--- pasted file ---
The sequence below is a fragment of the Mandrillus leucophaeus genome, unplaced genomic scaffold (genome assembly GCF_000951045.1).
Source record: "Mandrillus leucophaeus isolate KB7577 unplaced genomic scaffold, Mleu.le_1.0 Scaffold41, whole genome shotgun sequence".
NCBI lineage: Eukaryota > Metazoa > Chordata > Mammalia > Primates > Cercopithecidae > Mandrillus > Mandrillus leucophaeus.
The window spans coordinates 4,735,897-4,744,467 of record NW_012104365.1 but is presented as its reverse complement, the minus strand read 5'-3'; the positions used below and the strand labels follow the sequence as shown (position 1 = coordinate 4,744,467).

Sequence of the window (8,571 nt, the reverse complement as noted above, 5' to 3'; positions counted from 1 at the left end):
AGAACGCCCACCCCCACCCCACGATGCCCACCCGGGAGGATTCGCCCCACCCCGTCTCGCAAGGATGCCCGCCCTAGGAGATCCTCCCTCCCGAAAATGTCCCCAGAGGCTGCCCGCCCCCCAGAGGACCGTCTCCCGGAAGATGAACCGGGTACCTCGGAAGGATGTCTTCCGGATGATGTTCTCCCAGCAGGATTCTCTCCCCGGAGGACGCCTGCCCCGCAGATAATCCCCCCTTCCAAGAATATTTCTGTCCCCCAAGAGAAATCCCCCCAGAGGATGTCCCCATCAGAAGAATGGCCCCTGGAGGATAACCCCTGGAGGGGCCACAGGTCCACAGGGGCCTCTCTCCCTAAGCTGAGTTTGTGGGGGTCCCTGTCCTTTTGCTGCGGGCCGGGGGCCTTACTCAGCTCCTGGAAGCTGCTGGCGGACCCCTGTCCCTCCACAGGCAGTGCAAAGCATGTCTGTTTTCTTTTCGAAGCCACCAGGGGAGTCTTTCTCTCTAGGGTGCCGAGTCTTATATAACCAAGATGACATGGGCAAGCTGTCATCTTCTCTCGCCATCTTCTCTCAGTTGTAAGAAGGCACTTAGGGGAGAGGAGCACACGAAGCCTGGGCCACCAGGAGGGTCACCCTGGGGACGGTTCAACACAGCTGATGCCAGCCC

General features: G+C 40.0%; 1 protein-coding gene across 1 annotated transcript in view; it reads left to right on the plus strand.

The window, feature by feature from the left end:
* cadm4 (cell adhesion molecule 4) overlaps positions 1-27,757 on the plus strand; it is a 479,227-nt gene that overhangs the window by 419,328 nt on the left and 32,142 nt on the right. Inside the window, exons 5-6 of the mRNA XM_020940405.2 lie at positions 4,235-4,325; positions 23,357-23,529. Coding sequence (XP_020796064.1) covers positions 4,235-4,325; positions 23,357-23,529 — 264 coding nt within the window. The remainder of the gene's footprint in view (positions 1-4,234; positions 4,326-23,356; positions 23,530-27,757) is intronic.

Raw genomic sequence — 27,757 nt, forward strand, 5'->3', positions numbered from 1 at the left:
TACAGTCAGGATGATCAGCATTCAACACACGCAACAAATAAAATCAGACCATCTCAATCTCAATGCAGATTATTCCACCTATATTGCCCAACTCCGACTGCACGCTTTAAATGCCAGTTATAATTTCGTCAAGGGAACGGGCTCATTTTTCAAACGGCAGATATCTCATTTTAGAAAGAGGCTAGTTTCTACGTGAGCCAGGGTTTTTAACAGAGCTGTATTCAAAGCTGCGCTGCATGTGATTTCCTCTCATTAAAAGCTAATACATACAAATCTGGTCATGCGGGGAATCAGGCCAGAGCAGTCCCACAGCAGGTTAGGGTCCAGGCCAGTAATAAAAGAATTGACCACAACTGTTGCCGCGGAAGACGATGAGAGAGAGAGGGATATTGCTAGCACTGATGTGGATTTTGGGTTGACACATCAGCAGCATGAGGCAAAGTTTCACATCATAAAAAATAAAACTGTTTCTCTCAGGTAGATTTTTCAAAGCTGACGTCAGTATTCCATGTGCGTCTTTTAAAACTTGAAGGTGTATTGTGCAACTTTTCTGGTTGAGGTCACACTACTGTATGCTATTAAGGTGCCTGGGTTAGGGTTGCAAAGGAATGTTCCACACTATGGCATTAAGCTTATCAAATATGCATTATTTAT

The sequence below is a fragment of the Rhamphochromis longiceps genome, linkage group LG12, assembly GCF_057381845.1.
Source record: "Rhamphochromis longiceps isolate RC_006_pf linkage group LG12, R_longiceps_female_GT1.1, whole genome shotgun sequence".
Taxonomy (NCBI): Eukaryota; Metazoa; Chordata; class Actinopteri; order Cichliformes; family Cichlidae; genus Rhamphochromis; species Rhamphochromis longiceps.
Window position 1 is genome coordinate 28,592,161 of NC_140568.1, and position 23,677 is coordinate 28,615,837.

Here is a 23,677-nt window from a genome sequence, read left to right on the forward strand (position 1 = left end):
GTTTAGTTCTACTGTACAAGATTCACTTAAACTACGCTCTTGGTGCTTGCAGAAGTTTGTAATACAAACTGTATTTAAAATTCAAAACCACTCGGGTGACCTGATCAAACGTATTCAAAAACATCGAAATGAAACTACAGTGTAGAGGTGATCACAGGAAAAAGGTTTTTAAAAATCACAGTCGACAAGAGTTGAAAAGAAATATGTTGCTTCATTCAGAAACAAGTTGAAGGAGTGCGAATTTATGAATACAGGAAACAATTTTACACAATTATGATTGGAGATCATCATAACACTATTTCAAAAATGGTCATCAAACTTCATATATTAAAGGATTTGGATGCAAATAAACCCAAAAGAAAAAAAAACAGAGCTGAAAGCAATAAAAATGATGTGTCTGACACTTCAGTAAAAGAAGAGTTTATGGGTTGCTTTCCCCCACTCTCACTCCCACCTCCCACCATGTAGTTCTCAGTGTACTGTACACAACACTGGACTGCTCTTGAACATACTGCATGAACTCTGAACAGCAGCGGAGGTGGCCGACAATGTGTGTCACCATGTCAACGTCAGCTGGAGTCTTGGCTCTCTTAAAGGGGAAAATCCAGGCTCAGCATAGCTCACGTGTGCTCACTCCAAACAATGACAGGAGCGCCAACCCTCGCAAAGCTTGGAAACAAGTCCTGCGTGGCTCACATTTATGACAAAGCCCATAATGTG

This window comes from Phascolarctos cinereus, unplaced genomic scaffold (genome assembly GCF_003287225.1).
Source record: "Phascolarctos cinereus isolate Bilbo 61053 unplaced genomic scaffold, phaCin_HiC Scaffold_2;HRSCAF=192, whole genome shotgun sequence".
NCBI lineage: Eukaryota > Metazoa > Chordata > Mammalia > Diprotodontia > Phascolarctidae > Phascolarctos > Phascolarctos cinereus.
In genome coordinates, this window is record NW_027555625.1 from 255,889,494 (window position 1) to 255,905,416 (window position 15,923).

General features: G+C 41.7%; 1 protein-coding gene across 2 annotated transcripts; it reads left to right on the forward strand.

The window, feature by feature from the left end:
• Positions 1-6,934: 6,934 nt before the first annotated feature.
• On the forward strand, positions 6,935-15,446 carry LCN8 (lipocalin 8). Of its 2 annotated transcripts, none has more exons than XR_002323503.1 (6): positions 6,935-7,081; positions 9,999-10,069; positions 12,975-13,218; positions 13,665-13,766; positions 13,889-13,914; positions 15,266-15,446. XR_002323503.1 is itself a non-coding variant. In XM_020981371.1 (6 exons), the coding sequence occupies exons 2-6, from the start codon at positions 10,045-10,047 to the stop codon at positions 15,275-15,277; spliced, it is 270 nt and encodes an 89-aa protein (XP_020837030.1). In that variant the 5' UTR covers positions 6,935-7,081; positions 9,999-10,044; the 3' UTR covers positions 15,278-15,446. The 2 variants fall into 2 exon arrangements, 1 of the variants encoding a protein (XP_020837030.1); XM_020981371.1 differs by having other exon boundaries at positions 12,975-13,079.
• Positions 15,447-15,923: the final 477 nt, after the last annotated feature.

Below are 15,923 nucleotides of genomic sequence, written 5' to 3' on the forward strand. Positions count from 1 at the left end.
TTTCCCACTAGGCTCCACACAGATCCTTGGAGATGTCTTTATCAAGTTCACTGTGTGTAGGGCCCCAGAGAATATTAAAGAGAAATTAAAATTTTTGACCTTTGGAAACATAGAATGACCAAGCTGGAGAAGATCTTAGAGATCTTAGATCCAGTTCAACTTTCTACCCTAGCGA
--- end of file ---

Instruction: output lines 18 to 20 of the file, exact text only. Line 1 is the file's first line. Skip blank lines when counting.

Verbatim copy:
This window comes from Phascolarctos cinereus, unplaced genomic scaffold (genome assembly GCF_003287225.1).
Source record: "Phascolarctos cinereus isolate Bilbo 61053 unplaced genomic scaffold, phaCin_HiC Scaffold_2;HRSCAF=192, whole genome shotgun sequence".
NCBI lineage: Eukaryota > Metazoa > Chordata > Mammalia > Diprotodontia > Phascolarctidae > Phascolarctos > Phascolarctos cinereus.